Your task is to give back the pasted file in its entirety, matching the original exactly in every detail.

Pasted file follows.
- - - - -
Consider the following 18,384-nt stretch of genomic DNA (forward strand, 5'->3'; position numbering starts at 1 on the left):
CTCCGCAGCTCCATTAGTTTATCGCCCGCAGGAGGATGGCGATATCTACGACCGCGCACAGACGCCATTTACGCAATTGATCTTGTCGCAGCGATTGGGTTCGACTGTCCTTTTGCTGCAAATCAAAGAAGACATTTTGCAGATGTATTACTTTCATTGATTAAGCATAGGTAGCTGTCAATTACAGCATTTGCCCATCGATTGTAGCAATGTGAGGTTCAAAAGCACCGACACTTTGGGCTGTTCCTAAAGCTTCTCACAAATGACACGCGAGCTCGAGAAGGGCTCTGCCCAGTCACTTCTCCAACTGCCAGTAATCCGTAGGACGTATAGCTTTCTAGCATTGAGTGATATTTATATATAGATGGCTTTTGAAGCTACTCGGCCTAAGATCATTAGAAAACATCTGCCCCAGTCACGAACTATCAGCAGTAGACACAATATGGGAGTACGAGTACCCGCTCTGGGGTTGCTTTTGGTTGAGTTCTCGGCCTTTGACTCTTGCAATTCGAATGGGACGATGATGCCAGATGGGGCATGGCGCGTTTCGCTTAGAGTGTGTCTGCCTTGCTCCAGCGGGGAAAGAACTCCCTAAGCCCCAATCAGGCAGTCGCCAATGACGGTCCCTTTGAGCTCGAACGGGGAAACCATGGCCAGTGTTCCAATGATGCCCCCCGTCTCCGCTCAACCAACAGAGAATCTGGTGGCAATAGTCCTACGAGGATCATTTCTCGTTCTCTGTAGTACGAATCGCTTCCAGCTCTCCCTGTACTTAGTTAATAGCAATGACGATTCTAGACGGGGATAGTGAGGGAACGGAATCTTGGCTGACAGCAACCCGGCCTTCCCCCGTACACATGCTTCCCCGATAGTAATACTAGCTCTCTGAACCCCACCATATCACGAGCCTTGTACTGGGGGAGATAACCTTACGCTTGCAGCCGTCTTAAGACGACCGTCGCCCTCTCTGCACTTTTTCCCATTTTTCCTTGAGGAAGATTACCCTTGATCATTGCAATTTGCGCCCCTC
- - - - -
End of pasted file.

Consider the following 18,384-nt stretch of genomic DNA (forward strand, 5'->3'; position numbering starts at 1 on the left):
CTCCGCAGCTCCATTAGTTTATCGCCCGCAGGAGGATGGCGATATCTACGACCGCGCACAGACGCCATTTACGCAATTGATCTTGTCGCAGCGATTGGGTTCGACTGTCCTTTTGCTGCAAATCAAAGAAGACATTTTGCAGATGTATTACTTTCATTGATTAAGCATAGGTAGCTGTCAATTACAGCATTTGCCCATCGATTGTAGCAATGTGAGGTTCAAAAGCACCGACACTTTGGGCTGTTCCTAAAGCTTCTCACAAATGACACGCGAGCTCGAGAAGGGCTCTGCCCAGTCACTTCTCCAACTGCCAGTAATCCGTAGGACGTATAGCTTTCTAGCATTGAGTGATATTTATATATAGATGGCTTTTGAAGCTACTCGGCCTAAGATCATTAGAAAACATCTGCCCCAGTCACGAACTATCAGCAGTAGACACAATATGGGAGTACGAGTACCCGCTCTGGGGTTGCTTTTGGTTGAGTTCTCGGCCTTTGACTCTTGCAATTCGAATGGGACGATGATGCCAGATGGGGCATGGCGCGTTTCGCTTAGAGTGTGTCTGCCTTGCTCCAGCGGGGAAAGAACTCCCTAAGCCCCAATCAGGCAGTCGCCAATGACGGTCCCTTTGAGCTCGAACGGGGAAACCATGGCCAGTGTTCCAATGATGCCCCCCGTCTCCGCTCAACCAACAGAGAATCTGGTGGCAATAGTCCTACGAGGATCATTTCTCGTTCTCTGTAGTACGAATCGCTTCCAGCTCTCCCTGTACTTAGTTAATAGCAATGACGATTCTAGACGGGGATAGTGAGGGAACGGAATCTTGGCTGACAGCAACCCGGCCTTCCCCCGTACACATGCTTCCCCGATAGTAATACTAGCTCTCTGAACCCCACCATATCACGAGCCTTGTACTGGGGGAGATAACCTTACGCTTGCAGCCGTCTTAAGACGACCGTCGCCCTCTCTGCACTTTTTCCCATTTTTCCTTGAGGAAGATTACCCTTGATCATTGCAATTTGCGCCCCTC